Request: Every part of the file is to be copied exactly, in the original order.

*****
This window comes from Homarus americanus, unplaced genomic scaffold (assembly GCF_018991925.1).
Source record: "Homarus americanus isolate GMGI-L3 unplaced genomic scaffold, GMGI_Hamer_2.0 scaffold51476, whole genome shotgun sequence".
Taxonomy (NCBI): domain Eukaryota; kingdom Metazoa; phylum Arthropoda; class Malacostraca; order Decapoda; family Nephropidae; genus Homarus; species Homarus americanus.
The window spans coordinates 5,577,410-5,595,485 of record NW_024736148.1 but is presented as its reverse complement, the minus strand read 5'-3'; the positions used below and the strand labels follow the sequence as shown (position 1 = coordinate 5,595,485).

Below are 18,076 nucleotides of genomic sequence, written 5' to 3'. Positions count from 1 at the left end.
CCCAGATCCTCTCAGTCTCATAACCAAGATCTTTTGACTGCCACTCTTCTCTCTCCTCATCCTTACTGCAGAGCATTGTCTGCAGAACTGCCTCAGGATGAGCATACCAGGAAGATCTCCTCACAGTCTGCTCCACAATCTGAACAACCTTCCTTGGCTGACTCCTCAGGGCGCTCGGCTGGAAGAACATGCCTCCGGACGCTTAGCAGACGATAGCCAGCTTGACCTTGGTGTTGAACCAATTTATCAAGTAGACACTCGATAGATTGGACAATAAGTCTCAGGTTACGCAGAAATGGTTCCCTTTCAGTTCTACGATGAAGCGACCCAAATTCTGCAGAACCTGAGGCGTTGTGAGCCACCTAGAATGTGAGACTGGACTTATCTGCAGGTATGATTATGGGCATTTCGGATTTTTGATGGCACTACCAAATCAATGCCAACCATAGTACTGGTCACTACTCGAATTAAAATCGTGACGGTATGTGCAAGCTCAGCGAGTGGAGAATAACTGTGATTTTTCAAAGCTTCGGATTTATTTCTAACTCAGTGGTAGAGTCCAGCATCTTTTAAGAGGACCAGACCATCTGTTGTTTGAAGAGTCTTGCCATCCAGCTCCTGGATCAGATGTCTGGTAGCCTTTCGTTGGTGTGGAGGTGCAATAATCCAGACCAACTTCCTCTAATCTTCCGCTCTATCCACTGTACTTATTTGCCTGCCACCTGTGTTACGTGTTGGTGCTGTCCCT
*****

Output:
This window comes from Homarus americanus, unplaced genomic scaffold (assembly GCF_018991925.1).
Source record: "Homarus americanus isolate GMGI-L3 unplaced genomic scaffold, GMGI_Hamer_2.0 scaffold51476, whole genome shotgun sequence".
Taxonomy (NCBI): domain Eukaryota; kingdom Metazoa; phylum Arthropoda; class Malacostraca; order Decapoda; family Nephropidae; genus Homarus; species Homarus americanus.
The window spans coordinates 5,577,410-5,595,485 of record NW_024736148.1 but is presented as its reverse complement, the minus strand read 5'-3'; the positions used below and the strand labels follow the sequence as shown (position 1 = coordinate 5,595,485).

Below are 18,076 nucleotides of genomic sequence, written 5' to 3'. Positions count from 1 at the left end.
CCCAGATCCTCTCAGTCTCATAACCAAGATCTTTTGACTGCCACTCTTCTCTCTCCTCATCCTTACTGCAGAGCATTGTCTGCAGAACTGCCTCAGGATGAGCATACCAGGAAGATCTCCTCACAGTCTGCTCCACAATCTGAACAACCTTCCTTGGCTGACTCCTCAGGGCGCTCGGCTGGAAGAACATGCCTCCGGACGCTTAGCAGACGATAGCCAGCTTGACCTTGGTGTTGAACCAATTTATCAAGTAGACACTCGATAGATTGGACAATAAGTCTCAGGTTACGCAGAAATGGTTCCCTTTCAGTTCTACGATGAAGCGACCCAAATTCTGCAGAACCTGAGGCGTTGTGAGCCACCTAGAATGTGAGACTGGACTTATCTGCAGGTATGATTATGGGCATTTCGGATTTTTGATGGCACTACCAAATCAATGCCAACCATAGTACTGGTCACTACTCGAATTAAAATCGTGACGGTATGTGCAAGCTCAGCGAGTGGAGAATAACTGTGATTTTTCAAAGCTTCGGATTTATTTCTAACTCAGTGGTAGAGTCCAGCATCTTTTAAGAGGACCAGACCATCTGTTGTTTGAAGAGTCTTGCCATCCAGCTCCTGGATCAGATGTCTGGTAGCCTTTCGTTGGTGTGGAGGTGCAATAATCCAGACCAACTTCCTCTAATCTTCCGCTCTATCCACTGTACTTATTTGCCTGCCACCTGTGTTACGTGTTGGTGCTGTCCCT